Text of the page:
Nonannual seasonality of influenza-like illness in a tropical urban setting

Ha Minh Lam, Amy Wesolowski, Nguyen Thanh Hung, Tran Dang Nguyen, Nguyen Thi Duy Nhat, Stacy Todd, Dao Nguyen Vinh, Nguyen Ha Thao Vy, Tran Thi Nhu Thao, Nguyen Thi Le Thanh, Phan Tri Tin, Ngo Ngoc Quang Minh, Juliet E. Bryant, Caroline O. Buckee, Tran Van Ngoc, Nguyen Van Vinh Chau, Guy E. Thwaites, Jeremy Farrar, Dong Thi Hoai Tam, Ha VinhMaciej F. Boni

Research output: Contribution to journalArticlepeer-review

6 Scopus citations


Background: In temperate and subtropical climates, respiratory diseases exhibit seasonal peaks in winter. In the tropics, with no winter, peak timings are irregular. Methods: To obtain a detailed picture of influenza-like illness (ILI) patterns in the tropics, we established an mHealth study in community clinics in Ho Chi Minh City (HCMC). During 2009-2015, clinics reported daily case numbers via SMS, with a subset performing molecular diagnostics for influenza virus. This real-time epidemiology network absorbs 6000 ILI reports annually, one or two orders of magnitude more than typical surveillance systems. A real-time online ILI indicator was developed to inform clinicians of the daily ILI activity in HCMC. Results: From August 2009 to December 2015, 63 clinics were enrolled and 36 920 SMS reports were received, covering approximately 1.7M outpatient visits. Approximately 10.6% of outpatients met the ILI case definition. ILI activity in HCMC exhibited strong nonannual dynamics with a dominant periodicity of 206 days. This was confirmed by time series decomposition, stepwise regression, and a forecasting exercise showing that median forecasting errors are 30%-40% lower when using a 206-day cycle. In ILI patients from whom nasopharyngeal swabs were taken, 31.2% were positive for influenza. There was no correlation between the ILI time series and the time series of influenza, influenza A, or influenza B (all P > 0.15). Conclusion: This suggests, for the first time, that a nonannual cycle may be an essential driver of respiratory disease dynamics in the tropics. An immunological interference hypothesis is discussed as a potential underlying mechanism.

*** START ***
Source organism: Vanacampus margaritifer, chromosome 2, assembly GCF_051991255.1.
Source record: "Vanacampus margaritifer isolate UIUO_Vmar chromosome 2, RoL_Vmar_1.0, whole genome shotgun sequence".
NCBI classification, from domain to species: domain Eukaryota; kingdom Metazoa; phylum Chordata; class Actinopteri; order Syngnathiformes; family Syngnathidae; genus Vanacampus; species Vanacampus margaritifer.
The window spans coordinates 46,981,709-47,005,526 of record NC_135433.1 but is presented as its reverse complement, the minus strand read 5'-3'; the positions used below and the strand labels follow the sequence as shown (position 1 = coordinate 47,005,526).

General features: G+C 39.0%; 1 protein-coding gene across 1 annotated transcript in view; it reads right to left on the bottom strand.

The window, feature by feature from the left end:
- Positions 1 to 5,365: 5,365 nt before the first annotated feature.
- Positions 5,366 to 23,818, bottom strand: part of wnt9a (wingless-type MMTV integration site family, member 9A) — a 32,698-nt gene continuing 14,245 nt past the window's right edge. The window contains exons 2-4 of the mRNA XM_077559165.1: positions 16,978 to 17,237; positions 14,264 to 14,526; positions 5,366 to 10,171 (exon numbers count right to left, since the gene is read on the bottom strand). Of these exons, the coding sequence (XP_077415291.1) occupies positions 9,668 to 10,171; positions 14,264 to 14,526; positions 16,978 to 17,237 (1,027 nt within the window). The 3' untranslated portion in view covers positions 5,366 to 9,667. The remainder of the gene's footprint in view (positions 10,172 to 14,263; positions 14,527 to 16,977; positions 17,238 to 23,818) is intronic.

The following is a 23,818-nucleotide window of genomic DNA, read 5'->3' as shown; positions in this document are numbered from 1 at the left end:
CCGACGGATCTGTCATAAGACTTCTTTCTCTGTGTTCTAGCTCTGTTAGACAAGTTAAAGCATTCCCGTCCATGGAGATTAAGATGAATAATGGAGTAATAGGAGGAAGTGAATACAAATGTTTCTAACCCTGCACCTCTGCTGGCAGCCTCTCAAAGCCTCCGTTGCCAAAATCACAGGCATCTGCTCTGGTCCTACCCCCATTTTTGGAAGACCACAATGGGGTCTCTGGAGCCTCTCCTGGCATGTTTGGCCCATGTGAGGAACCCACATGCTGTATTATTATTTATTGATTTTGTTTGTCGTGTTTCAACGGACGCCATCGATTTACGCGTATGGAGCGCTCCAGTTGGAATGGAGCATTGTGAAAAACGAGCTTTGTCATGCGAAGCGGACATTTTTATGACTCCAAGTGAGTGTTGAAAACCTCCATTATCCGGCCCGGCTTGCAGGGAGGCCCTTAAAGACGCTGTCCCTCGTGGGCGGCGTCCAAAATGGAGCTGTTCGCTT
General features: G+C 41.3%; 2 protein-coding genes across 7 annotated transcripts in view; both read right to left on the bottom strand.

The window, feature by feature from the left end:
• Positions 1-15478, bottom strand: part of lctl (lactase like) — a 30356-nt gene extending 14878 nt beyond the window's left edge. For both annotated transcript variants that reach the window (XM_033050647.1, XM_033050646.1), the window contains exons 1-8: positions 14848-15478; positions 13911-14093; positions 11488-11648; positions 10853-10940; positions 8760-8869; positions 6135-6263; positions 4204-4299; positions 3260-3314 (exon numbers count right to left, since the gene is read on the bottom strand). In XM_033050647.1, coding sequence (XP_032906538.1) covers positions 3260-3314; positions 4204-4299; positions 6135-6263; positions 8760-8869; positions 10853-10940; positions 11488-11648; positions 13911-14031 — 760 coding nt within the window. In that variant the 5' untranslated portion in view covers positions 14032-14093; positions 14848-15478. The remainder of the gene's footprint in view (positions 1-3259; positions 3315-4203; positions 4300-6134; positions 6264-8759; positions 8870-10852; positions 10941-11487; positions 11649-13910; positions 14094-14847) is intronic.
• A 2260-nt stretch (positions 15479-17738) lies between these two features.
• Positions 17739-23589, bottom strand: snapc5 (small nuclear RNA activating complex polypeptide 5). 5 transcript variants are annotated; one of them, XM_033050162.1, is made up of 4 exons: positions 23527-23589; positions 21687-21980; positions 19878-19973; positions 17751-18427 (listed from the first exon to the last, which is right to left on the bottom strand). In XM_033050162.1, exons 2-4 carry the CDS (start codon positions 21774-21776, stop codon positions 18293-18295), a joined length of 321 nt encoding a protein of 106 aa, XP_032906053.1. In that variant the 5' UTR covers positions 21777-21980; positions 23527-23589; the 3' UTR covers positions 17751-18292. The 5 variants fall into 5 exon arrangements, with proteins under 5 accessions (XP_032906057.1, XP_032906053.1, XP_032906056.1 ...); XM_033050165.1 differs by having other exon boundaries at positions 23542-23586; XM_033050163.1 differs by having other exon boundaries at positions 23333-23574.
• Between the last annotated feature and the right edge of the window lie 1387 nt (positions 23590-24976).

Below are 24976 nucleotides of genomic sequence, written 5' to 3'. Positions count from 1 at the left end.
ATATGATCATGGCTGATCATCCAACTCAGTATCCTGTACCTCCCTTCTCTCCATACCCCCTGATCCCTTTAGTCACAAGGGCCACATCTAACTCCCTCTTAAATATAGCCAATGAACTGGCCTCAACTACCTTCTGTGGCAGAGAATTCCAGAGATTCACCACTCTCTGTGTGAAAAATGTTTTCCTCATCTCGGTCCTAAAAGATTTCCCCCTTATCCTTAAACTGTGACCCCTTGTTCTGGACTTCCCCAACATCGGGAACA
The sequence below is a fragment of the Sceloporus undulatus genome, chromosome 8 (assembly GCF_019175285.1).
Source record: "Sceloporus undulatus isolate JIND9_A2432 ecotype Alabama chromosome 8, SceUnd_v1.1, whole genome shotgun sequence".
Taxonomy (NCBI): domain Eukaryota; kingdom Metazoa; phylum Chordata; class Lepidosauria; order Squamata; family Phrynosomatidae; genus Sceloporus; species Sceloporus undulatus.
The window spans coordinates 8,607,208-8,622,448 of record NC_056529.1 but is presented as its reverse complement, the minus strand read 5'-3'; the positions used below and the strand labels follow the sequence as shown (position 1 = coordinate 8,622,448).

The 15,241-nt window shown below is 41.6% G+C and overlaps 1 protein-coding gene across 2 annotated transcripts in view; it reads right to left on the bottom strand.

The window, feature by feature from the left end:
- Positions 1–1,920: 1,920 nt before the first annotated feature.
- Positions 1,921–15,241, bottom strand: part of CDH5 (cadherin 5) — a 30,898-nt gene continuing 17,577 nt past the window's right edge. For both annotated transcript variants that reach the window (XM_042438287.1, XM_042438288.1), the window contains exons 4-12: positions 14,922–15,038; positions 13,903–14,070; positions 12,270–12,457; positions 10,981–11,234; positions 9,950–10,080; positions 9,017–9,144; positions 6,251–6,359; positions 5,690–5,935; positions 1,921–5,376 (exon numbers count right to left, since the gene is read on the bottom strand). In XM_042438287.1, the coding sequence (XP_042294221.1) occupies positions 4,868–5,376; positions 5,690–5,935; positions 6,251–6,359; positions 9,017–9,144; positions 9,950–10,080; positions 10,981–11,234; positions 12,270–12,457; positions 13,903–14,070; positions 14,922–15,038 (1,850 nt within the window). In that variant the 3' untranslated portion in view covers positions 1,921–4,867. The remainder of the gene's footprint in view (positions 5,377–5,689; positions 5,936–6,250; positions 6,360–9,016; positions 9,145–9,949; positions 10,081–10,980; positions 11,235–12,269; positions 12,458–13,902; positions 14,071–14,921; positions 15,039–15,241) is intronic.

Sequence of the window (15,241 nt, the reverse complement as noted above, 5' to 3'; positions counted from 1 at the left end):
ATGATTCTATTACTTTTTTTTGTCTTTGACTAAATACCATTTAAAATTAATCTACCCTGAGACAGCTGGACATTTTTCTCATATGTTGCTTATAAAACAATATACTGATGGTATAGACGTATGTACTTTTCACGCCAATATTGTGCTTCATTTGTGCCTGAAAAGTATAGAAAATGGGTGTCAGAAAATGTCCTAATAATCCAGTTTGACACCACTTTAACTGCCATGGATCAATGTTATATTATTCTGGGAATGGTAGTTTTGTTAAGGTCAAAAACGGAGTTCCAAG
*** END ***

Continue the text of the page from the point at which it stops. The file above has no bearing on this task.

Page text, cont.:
Original languageEnglish (US)
Pages (from-to)742-754
Number of pages13
JournalInfluenza and other Respiratory Viruses
Issue number6
StatePublished - Nov 2018

All Science Journal Classification (ASJC) codes

  • Epidemiology
  • Pulmonary and Respiratory Medicine
  • Public Health, Environmental and Occupational Health
  • Infectious Diseases


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